Response from the Postcards to the Legislators

It's been almost exactly a year since I posted about sending postcards to the legislators. To briefly recap, I sent a postcard to every member of the House of Representatives, the Senate, to the President, Vice President, Governor of New York, and to my New York Assemblymember and Senator that said simply, "Killing people is always wrong."

Well in that time I got exactly one response: from Senator Rand Paul of Kentucky. He responded to my letter "regarding intervention by the United States in conflicts across the globe." He goes on to write about what I interpret as a largely isolationist policy. You can read the whole thing here. I'm mixed on my agreement with his policies: I agree with him in his strong belief in personal freedom and liberty, but I disagree with his fierce belief in the dog-eat-dog Capitalism.

My opposition to killing led me to attend a War Tax Resistance Workshop at the Flying Squirrel on February 7. There is a National War Tax Resistance Coordinating Committee (NWTRCC) which advises four methods of war tax resistance: file and refuse to pay your taxes, don't file your taxes, earn less than taxable income, or resist the local telephone excise tax. All the methods advised are forms of civil disobedience in that they are all illegal. While I support those methods entirely, at this time, I didn't feel willing to put everything at risk.

So as a workaround, I decided to donate the percentage of my income for active war—27%—to organizations that accept tax-deductible donations (The War Resisters League cites that 27% of taxes collected go to active wars and another 20% goes to pay for past wars). I mentioned this to my accountant who found it legal (some deductible donations are limited to 30% of income, and most are limited to 50%).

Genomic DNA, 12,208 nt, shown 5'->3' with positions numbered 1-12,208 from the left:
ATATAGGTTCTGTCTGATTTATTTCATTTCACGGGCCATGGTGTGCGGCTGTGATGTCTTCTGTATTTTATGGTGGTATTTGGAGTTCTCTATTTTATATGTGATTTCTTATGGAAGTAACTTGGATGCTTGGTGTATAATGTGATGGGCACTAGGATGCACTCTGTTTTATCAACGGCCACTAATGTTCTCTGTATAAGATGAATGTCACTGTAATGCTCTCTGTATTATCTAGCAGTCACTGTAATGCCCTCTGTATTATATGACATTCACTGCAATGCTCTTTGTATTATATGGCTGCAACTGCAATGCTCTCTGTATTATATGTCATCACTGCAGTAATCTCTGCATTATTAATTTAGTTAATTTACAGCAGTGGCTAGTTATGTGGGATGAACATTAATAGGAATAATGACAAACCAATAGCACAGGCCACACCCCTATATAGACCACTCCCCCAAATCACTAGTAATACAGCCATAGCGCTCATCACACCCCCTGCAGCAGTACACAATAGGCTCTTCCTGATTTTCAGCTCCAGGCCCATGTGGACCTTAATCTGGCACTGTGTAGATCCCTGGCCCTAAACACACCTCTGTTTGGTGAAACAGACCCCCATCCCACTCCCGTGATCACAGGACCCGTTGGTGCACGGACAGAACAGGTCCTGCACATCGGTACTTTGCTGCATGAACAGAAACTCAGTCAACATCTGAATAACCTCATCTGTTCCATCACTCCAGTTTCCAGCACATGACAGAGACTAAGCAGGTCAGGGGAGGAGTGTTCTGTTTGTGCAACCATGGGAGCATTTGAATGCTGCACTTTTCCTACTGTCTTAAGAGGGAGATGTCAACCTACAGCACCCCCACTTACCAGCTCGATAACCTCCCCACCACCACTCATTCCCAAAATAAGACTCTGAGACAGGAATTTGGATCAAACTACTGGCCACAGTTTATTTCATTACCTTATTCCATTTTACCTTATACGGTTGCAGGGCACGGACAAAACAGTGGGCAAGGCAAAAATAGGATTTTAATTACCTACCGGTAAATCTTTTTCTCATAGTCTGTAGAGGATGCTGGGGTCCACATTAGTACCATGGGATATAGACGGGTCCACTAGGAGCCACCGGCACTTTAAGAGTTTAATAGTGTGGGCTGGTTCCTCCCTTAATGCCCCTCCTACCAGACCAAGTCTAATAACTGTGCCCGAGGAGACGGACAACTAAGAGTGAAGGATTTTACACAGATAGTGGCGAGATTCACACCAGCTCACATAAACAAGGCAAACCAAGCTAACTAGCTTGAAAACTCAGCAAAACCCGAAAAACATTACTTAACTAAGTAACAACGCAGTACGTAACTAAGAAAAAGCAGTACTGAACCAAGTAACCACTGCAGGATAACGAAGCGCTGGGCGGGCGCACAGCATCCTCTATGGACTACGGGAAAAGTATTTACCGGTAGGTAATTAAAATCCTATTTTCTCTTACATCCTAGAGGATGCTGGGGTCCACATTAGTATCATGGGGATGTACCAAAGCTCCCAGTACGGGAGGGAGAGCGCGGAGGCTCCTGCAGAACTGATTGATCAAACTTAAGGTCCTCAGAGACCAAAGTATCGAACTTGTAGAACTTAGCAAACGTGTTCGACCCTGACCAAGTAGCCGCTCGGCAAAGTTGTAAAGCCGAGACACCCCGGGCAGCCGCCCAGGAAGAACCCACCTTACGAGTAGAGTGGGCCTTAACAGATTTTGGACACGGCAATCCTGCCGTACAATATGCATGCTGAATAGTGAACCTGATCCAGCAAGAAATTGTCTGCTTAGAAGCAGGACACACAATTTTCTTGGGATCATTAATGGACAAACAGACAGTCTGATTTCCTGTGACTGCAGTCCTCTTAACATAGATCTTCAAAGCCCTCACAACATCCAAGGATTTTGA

One of the ways war tax resisters use their civil disobedience is by keeping all their actions public. To reflect that, I'll try to make updates throughout the year, and certainly do at least one summary each year.

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Postcards for the Legislators

After the previous fiasco with trying to slow the juggernaut of war, I decided to go with a simpler message. A much simpler message.

I decided I'd simply say, "killing people is always wrong."

And then I decided I'd put the message on postcards to every member of the House of Representatives, the Senate, to the President, Vice President, Governor of New York, and to my New York Assemblymember and Senator.

So I went to the Post Office website and found four-up sheets of postcards preprinted with "Forever" postage — pretty much the cheapest option for a physical letter with each postcard costing barely more than postage. I figured fourteen 10-packs would be enough to have a few spare after printing up all 540 I'd need. I set up a mail-merge in OpenOffice (which is annoyingly difficult but I did get it to work.) (I made the template 4x normal size then printed it four-up to fit the postcard pages.) I collected the names and addresses from various government websites and made a spreadsheet (here's a tab-separated file that includes the vacancies in the House notated pretty well). Then I made a PDF and went back several times to fix errors before performing the final four-up output.

Then the fun began. It took a couple hours to split the sheets into individual postcards, and then another hour to sign each one in a 5-inch-tall stack. I did find two errors that I had to correct.

I could have simply sent a mass e-mail, but in the end I found it rather rewarding to read every person's name. Just people … like a graduation roster or a phone book … and me sending a thought to each one of them.

I don't know if my message will be read as I intend it, but I know for sure that by doing nothing and saying nothing, that nothing will change.

(If you want to follow progress of this, I set up a tag that's an acronym for the central message: KPiAW which I'll tag on any posts detailing any response I get.)

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